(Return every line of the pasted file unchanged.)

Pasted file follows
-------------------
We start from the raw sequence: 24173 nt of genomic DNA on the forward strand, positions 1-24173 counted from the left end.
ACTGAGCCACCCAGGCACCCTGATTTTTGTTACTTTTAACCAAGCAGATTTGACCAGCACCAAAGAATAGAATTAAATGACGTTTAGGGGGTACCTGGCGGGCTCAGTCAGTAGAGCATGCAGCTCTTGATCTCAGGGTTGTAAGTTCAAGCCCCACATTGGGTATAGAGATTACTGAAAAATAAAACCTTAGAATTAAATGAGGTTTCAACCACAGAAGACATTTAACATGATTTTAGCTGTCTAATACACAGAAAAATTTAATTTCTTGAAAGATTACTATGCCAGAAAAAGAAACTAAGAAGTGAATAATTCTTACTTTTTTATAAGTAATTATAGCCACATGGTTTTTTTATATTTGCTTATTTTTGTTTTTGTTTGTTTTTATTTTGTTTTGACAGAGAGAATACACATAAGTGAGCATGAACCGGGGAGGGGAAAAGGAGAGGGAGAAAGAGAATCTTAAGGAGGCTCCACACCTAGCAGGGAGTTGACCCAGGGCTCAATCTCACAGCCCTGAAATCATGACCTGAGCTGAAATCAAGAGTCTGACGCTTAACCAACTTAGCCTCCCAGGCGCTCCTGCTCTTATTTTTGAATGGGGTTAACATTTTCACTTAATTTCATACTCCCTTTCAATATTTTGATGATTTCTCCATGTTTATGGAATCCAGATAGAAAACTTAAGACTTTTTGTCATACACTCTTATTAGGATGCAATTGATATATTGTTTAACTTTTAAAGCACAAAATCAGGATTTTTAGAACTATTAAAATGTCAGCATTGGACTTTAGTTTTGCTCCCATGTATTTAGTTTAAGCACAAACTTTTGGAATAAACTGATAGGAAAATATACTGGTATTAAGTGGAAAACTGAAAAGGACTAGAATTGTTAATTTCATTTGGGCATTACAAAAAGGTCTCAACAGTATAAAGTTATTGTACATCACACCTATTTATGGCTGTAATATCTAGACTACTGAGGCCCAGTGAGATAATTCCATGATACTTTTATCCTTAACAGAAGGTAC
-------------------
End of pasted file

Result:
We start from the raw sequence: 24173 nt of genomic DNA on the forward strand, positions 1-24173 counted from the left end.
ACTGAGCCACCCAGGCACCCTGATTTTTGTTACTTTTAACCAAGCAGATTTGACCAGCACCAAAGAATAGAATTAAATGACGTTTAGGGGGTACCTGGCGGGCTCAGTCAGTAGAGCATGCAGCTCTTGATCTCAGGGTTGTAAGTTCAAGCCCCACATTGGGTATAGAGATTACTGAAAAATAAAACCTTAGAATTAAATGAGGTTTCAACCACAGAAGACATTTAACATGATTTTAGCTGTCTAATACACAGAAAAATTTAATTTCTTGAAAGATTACTATGCCAGAAAAAGAAACTAAGAAGTGAATAATTCTTACTTTTTTATAAGTAATTATAGCCACATGGTTTTTTTATATTTGCTTATTTTTGTTTTTGTTTGTTTTTATTTTGTTTTGACAGAGAGAATACACATAAGTGAGCATGAACCGGGGAGGGGAAAAGGAGAGGGAGAAAGAGAATCTTAAGGAGGCTCCACACCTAGCAGGGAGTTGACCCAGGGCTCAATCTCACAGCCCTGAAATCATGACCTGAGCTGAAATCAAGAGTCTGACGCTTAACCAACTTAGCCTCCCAGGCGCTCCTGCTCTTATTTTTGAATGGGGTTAACATTTTCACTTAATTTCATACTCCCTTTCAATATTTTGATGATTTCTCCATGTTTATGGAATCCAGATAGAAAACTTAAGACTTTTTGTCATACACTCTTATTAGGATGCAATTGATATATTGTTTAACTTTTAAAGCACAAAATCAGGATTTTTAGAACTATTAAAATGTCAGCATTGGACTTTAGTTTTGCTCCCATGTATTTAGTTTAAGCACAAACTTTTGGAATAAACTGATAGGAAAATATACTGGTATTAAGTGGAAAACTGAAAAGGACTAGAATTGTTAATTTCATTTGGGCATTACAAAAAGGTCTCAACAGTATAAAGTTATTGTACATCACACCTATTTATGGCTGTAATATCTAGACTACTGAGGCCCAGTGAGATAATTCCATGATACTTTTATCCTTAACAGAAGGTAC